Originally published in the News Star on Sunday, November 1, 2015.
QUESTION: My first wife died many years ago. I am now married to a wonderful woman. We each have children, but none together. All are grown, some doing better than others. I just want to leave everything to my wife (or she to me) and we’ll split it equally with our children once we are both gone. What’s the simplest way to do that?
ANSWER: I appreciate your good intentions. But they are unlikely to produce good results.
I am not an attorney and you should consult one in the state in which you live. But here are two ways this could play out…
Without a will. My understanding of Louisiana law is that without a will and upon your death, a portion (half) of your assets would pass to your surviving spouse, with the other half passing to your own children, born or adopted. Your surviving spouse would have use (usufruct, as it’s called here) of the assets meant for your children, including the right to spend all the cash, while she is alive and unmarried. And she can do anything she wants with the half she inherits directly from you.
With a simple will. If your children are adults and not disabled, you may leave all your assets directly to your wife in a will. She would then have ownership of 100% of those assets. Then when she dies, the disposition of those assets would depend on what her will said. If she does not have a will, all of her assets will go to her children. Period.
“But what about my half?” you may ask. You no longer have a half. You’re dead. You left your half to your surviving spouse and it became 100% hers.
In this instance, your children get left out in the cold. This makes for some pretty unhappy surviving children and some very tense Thanksgiving meals.
I understand your desire to take care of the woman you now love and to leave a legacy for your children. But you need to understand these are competing desires and may conflict with one another. That doesn’t mean you can’t accomplish both, but it does mean it is unlikely you’ll do both without being very intentional.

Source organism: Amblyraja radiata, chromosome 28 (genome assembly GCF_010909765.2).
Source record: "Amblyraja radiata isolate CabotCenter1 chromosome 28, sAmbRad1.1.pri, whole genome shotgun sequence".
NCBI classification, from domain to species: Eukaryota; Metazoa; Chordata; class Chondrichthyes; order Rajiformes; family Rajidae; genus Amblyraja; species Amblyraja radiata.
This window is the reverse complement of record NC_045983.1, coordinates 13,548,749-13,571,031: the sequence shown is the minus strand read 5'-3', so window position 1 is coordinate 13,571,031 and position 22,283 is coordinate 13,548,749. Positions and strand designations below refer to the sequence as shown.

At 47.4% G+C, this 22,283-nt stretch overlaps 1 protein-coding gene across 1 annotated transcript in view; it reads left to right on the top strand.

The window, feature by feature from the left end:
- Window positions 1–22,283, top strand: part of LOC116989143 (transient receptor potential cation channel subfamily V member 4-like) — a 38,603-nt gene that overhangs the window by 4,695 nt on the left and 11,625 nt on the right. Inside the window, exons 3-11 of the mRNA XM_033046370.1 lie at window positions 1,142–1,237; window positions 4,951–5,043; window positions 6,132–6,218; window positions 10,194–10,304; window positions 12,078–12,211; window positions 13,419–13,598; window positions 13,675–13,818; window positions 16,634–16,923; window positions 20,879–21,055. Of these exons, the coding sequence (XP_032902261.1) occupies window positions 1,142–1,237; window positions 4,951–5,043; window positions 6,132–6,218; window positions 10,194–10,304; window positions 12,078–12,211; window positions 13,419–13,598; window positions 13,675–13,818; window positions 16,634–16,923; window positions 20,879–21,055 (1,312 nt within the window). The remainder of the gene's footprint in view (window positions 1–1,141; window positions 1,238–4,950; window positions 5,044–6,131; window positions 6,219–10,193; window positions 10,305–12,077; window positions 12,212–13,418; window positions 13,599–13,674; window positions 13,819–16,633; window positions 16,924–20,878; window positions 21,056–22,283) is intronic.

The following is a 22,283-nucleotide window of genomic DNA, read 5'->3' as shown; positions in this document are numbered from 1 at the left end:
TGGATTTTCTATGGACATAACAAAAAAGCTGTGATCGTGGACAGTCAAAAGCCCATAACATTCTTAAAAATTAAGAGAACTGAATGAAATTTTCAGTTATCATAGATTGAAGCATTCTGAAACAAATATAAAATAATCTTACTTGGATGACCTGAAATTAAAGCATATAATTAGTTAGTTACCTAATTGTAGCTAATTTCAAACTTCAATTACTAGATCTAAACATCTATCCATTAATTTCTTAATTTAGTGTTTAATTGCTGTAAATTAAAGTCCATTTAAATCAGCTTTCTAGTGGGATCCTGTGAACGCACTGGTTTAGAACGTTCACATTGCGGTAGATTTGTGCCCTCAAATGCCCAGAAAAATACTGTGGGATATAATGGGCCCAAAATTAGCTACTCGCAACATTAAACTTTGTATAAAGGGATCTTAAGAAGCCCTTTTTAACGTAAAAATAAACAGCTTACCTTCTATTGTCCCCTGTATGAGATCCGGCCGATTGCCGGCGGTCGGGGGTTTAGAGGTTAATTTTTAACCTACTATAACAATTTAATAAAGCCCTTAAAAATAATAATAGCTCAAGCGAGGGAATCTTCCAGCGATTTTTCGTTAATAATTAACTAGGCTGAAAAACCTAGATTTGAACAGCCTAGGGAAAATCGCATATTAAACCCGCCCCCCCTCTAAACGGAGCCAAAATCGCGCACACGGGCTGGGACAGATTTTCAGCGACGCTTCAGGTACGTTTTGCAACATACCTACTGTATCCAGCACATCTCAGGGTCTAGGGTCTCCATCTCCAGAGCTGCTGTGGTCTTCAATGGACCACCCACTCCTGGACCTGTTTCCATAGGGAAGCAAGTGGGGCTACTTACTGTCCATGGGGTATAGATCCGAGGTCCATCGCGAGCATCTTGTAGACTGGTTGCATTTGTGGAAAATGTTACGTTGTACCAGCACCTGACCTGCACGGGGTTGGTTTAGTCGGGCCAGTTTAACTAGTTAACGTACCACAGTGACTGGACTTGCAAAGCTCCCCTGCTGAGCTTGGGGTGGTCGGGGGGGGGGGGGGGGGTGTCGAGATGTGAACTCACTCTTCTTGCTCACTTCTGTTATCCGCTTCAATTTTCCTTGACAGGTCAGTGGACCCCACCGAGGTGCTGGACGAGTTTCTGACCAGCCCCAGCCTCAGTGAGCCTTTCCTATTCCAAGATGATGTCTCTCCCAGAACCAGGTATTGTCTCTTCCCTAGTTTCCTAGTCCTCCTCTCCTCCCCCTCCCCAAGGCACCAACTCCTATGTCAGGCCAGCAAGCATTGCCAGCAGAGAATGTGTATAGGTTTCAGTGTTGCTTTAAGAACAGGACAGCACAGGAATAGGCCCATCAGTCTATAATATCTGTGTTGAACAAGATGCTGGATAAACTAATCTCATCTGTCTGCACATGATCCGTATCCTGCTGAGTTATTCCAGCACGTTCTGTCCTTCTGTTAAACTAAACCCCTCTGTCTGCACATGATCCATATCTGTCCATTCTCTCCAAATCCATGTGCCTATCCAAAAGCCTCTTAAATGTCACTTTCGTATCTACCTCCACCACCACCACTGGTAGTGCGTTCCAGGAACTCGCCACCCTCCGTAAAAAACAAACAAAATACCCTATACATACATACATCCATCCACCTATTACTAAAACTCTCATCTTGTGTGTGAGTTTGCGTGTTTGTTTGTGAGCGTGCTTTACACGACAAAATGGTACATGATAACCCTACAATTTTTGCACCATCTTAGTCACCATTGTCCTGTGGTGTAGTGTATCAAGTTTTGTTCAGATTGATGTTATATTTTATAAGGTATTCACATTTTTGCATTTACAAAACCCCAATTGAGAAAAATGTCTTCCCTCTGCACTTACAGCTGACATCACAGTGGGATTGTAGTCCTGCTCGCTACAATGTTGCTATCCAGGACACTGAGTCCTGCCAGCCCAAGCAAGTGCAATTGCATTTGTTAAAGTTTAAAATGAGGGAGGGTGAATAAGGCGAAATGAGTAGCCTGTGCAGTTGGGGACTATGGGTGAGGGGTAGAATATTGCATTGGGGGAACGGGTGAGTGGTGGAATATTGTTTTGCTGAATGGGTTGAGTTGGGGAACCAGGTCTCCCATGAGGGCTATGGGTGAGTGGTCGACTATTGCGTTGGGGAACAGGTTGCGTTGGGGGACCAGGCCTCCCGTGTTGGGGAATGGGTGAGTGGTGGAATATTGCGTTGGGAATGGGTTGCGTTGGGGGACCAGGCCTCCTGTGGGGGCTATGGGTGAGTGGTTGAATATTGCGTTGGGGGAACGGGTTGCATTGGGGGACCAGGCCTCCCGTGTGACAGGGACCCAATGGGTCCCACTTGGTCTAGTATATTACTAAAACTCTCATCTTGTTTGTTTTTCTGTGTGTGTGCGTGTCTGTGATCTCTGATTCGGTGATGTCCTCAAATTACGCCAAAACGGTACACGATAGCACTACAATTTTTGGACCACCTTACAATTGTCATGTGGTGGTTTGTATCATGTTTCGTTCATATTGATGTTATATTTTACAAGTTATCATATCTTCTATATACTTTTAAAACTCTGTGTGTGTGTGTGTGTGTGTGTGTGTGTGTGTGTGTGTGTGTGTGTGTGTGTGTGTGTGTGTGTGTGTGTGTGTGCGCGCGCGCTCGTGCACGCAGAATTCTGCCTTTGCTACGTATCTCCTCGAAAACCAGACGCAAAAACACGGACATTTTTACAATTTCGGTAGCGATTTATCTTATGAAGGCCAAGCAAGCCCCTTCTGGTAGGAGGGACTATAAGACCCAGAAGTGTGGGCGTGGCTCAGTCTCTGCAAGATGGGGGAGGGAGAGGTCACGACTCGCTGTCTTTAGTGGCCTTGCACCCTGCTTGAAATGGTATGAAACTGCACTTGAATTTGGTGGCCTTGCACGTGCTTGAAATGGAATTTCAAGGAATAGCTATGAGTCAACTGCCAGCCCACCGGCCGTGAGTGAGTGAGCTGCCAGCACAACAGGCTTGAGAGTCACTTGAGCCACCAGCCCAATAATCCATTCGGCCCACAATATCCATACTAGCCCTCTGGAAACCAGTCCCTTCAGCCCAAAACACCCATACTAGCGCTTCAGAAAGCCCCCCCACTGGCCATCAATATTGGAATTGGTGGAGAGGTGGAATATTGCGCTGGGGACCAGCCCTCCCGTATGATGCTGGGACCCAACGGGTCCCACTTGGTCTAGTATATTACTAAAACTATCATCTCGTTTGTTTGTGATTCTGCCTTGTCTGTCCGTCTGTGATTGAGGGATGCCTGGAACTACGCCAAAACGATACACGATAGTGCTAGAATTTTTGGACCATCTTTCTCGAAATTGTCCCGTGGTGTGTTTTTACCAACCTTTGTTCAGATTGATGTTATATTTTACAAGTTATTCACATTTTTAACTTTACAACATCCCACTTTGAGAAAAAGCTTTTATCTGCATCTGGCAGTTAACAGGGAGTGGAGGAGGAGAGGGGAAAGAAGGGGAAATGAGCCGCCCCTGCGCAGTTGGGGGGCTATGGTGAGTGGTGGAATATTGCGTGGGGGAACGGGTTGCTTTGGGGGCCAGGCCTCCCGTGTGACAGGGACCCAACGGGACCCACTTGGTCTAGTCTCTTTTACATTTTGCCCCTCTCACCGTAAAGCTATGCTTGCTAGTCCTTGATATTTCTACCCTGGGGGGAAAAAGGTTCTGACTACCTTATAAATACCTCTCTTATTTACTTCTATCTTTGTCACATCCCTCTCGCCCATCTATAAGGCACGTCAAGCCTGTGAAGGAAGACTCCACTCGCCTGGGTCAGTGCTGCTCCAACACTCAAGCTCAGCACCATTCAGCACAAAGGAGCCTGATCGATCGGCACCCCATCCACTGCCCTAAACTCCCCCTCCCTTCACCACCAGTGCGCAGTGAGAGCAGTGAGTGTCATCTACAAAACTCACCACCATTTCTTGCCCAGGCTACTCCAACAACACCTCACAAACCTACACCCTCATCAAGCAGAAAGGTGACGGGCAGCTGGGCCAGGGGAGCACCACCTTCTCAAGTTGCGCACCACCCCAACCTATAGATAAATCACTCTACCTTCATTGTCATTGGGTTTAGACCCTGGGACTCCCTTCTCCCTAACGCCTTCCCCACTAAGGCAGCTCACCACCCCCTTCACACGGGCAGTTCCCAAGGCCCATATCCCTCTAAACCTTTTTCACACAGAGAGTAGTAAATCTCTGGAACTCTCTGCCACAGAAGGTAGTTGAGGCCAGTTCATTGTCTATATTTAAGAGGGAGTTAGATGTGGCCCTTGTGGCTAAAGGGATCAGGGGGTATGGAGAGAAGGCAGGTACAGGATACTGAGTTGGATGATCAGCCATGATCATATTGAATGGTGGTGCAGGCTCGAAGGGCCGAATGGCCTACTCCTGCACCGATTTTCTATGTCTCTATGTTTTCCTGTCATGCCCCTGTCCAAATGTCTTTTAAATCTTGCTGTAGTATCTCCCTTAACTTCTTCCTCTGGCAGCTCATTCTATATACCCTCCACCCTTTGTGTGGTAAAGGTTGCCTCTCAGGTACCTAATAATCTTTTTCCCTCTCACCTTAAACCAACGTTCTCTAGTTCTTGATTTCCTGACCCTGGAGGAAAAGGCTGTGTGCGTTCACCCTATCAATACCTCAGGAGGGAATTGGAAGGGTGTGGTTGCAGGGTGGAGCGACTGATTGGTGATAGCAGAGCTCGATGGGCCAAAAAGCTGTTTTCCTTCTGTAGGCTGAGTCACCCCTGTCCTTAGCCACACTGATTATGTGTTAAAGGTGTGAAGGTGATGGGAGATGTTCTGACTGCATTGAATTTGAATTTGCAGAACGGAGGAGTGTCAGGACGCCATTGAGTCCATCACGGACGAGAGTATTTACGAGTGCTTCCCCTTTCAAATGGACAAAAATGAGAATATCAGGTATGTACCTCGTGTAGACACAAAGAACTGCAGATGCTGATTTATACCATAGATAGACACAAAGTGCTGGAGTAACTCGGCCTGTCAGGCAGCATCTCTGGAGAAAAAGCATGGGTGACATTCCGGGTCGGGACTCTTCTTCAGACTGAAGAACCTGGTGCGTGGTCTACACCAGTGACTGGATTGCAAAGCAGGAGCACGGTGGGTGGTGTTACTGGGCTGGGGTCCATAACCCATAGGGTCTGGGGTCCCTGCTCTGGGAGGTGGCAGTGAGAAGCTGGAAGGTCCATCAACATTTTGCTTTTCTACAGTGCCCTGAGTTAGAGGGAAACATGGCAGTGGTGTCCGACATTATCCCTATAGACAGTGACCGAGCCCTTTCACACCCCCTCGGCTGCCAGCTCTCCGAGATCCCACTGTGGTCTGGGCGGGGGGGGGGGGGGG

It won’t just happen on its own. Here are some things to consider…
1. Provide for her income after you are gone. If you make sure your surviving spouse has an income sufficient to maintain the lifestyle you both enjoy now, there is less chance she will want or need to spend assets you intend to go to your children.
2. Provide for her care after you are gone. After income, expenses for long-term care in older age are the biggest out-of-pocket drain on assets. Providing for her long-term care in old age will save everyone heartache and possible financial ruin.
3. Direct where you want each dollar to go before you are gone. It is likely you’ll each need to have not only a will, but trusts within your wills. A trust is simply a financial arrangement in which you give the trustee the right and responsibility to hold title over property for the benefit of another (in this case, your surviving spouse and/or children). For example, you might leave money in a trust so that it would provide an income for your wife, but protect the principal for your children.
4. Insure it all happens. You may have plenty of money to make sure all of the above happens, no matter what. Most of us, however, need a little (or a lot) of help. That’s where various forms of insurance can prove helpful. Whether it is use of a guaranteed income annuity to provide lifetime income for your surviving spouse, or long-term care insurance to make sure she’s protected against nursing home expenses, or life insurance to make sure your children get what you want them to have, judicious use of insurance can stretch estate dollars and help them go farther than they otherwise might.
None of this is easy and none of this will do itself. So I suggest you contact both an attorney and a financial advisor to begin the process.
Good intentions are nice. But they are no substitute for a carefully crafted and well funded estate plan.
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Byron R. Moore, CFP® is Managing Director / Planning Group of Argent Advisors, Inc. Email him at firstname.lastname@example.org. Write to him at 500 East Reynolds Drive, Ruston, LA 71270 or call him at (318) 251-5858. The opinions of any single advisor do not necessarily reflect the opinions of Argent Advisors, Inc. No forecasts can be guaranteed. Argent Advisors, Inc. does not offer tax, insurance or legal advice. The information contained in this column should not be construed as a substitute for personalized investment, tax, insurance or legal advice.